Producer Kevin Sullivan strolled beneath the tall cool pine trees and through the lush fields of the Uxbridge property that used to be the setting of his landmark series Road to Avonlea. The set of the early 20th-century village was long gone and the laughter of the King Cousins as they rambled across the field was only a memory; but Sullivan could still feel the powerful presence of Avonlea in the idle of the summer’s day.
“I find it remarkable to come back here twenty years later and find so many aspects, so many elements of this location that has not changed,” he mused. “It gives one a sense of timeliness; a sense of passing for people who have come and gone.”
Sullivan paused to appreciate an old fence near a lane where Sara and Felicity once ran joyfully one crisp autumn afternoon. “Look at this fence. It’s probably been here a hundred years. Who knows, maybe it will stay another hundred years.”
The producer was revisiting the Uxbridge haunt to promote the DVD re-release of Road to Avonlea’s first season. It was twenty years ago when viewers first saw Sara Stanley begin her journey on the Road to Avonlea; and at the time, nobody knew where the road would lead or what awaited them beyond what Montgomery’s Anne Shirley called “the bend in the road.” For Sullivan, his road didn’t originally lead to Avonlea, or even film making. His journey was on another path all together.
Kevin Sullivan was born in Toronto on May 28, 1955. During his childhood, he would listen to his Father, Aunts and Uncles tell stories about their lives during the era at the turn-of-the-century. (Sullivan, 12-08). Although he was a fairly literate child, he never read Anne of Green Gables. Instead, his grade five teacher read the classic work to him. “It left a very strong visual impression on me,” he remembered. “Everyone else seemed turned on by the story, but I was left with the visuals (Kareda, 14).”
Interestingly, Sullivan’s initial career choice wasn’t in film. In the mid-70’s, Sullivan attended the University of Toronto with hopes of qualifying for medical school. On one occasion, the studious 19-year old Sullivan turned down a ski trip to spend the weekend “calculating the surface area of a glazed doughnut (Dwyer, 58).”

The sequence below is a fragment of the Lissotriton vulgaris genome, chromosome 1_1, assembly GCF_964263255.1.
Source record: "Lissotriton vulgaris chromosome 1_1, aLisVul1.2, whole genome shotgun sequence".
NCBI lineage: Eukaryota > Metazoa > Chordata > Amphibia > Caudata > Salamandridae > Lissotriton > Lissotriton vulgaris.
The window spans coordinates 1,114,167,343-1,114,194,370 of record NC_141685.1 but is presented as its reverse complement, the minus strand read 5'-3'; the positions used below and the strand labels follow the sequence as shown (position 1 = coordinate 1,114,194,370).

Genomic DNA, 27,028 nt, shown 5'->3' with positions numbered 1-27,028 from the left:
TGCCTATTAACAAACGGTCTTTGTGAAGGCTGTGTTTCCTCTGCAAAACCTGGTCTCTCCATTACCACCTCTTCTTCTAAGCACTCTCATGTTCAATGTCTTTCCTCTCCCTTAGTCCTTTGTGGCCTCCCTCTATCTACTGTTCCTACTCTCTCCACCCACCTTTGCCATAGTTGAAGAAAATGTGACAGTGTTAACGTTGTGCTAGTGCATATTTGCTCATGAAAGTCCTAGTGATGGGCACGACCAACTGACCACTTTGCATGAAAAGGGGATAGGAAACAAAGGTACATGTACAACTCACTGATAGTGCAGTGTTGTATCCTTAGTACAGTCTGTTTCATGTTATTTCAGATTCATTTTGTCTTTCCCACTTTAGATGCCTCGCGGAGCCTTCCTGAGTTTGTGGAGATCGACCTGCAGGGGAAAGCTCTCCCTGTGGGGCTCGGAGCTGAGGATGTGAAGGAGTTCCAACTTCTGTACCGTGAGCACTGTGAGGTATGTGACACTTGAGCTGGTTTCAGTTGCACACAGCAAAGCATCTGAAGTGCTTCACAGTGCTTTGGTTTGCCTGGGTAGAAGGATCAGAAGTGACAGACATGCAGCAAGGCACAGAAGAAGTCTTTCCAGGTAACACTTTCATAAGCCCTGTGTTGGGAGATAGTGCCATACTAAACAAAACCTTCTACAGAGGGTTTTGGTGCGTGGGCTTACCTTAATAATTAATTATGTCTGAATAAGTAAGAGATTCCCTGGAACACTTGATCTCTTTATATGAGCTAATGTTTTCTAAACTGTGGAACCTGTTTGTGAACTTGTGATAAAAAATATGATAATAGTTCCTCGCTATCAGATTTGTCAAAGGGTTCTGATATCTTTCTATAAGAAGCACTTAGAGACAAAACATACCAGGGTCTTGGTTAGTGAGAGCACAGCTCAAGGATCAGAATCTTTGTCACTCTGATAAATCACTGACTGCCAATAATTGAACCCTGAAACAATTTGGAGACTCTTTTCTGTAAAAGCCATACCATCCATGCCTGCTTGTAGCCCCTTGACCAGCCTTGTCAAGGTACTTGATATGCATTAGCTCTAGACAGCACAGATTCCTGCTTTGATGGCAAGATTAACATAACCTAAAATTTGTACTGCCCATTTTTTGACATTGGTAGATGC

Before becoming a director, Sullivan was a bus tour guide, a bartender and emptied vats of boiling oil at Kentucky Fried Chicken.
Sullivan’s interest in drama lured him to the university’s Hart House Theatre where he worked on-stage and behind the scenes. By the time he received an honors degree in Biology in 1978, Sullivan decided to forgo his medical goals and pursue a career in film. "I realized I didn't want to make a career in what I studied,” he said. “I had always been interested in movies. I thought well, there are all these people making films and I bet I could make a film (Kelly, 1990, T.42).”
At the age of 24, Sullivan and his business partner (and future wife), Trudy Grant, founded Sullivan Entertainment and started his filmmaking career with a Hans Christian Anderson Christmas special. “I put together a half hour film called The Fir Tree,” he remembered. “(I) shot it, cut it myself and learned the whole process of production from one end to the other by the school of hard knocks (ibid)." This was followed by the docu-drama Kreighoff (1979), Megan Carey (1980) and his first feature film, The Wild Pony (1982).
Sullivan travelled extensively in Europe and studied various paintings. He particularly favored Rembrandt for the artist's use of lighting. (Kareda, 14). These artistic interests greatly influenced Sullivan's use of composition and lighting in his films.
In 1983, the Canadian federal government committed $265 million over five years to expand Telefilm Canada and establish the Broadcast Fund. The Fund invested in privately produced weekly series miniseries and specials popular in Canada (Adilman, 93, J.3). This allowed TV programs such as Beachcombers and The Littlest Hobo to win national audiences and broadcasters outside the country.